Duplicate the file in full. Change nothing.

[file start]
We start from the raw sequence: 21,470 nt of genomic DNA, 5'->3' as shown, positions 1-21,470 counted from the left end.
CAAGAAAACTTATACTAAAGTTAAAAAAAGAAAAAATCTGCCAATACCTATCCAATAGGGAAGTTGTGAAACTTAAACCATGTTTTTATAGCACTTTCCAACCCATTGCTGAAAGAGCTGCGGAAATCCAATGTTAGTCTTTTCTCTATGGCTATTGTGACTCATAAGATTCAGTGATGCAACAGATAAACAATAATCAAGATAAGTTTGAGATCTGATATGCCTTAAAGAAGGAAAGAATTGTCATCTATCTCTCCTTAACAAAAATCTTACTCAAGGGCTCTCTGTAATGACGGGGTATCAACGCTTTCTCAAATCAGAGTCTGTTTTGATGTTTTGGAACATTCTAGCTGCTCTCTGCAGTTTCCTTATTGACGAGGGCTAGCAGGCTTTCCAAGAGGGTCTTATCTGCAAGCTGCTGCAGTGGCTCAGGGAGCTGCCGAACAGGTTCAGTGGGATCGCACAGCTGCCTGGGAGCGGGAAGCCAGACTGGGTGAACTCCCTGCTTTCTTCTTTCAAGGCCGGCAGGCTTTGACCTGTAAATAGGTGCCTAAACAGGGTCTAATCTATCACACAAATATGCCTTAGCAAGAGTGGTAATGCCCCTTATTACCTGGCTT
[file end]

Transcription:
We start from the raw sequence: 21,470 nt of genomic DNA, 5'->3' as shown, positions 1-21,470 counted from the left end.
CAAGAAAACTTATACTAAAGTTAAAAAAAGAAAAAATCTGCCAATACCTATCCAATAGGGAAGTTGTGAAACTTAAACCATGTTTTTATAGCACTTTCCAACCCATTGCTGAAAGAGCTGCGGAAATCCAATGTTAGTCTTTTCTCTATGGCTATTGTGACTCATAAGATTCAGTGATGCAACAGATAAACAATAATCAAGATAAGTTTGAGATCTGATATGCCTTAAAGAAGGAAAGAATTGTCATCTATCTCTCCTTAACAAAAATCTTACTCAAGGGCTCTCTGTAATGACGGGGTATCAACGCTTTCTCAAATCAGAGTCTGTTTTGATGTTTTGGAACATTCTAGCTGCTCTCTGCAGTTTCCTTATTGACGAGGGCTAGCAGGCTTTCCAAGAGGGTCTTATCTGCAAGCTGCTGCAGTGGCTCAGGGAGCTGCCGAACAGGTTCAGTGGGATCGCACAGCTGCCTGGGAGCGGGAAGCCAGACTGGGTGAACTCCCTGCTTTCTTCTTTCAAGGCCGGCAGGCTTTGACCTGTAAATAGGTGCCTAAACAGGGTCTAATCTATCACACAAATATGCCTTAGCAAGAGTGGTAATGCCCCTTATTACCTGGCTT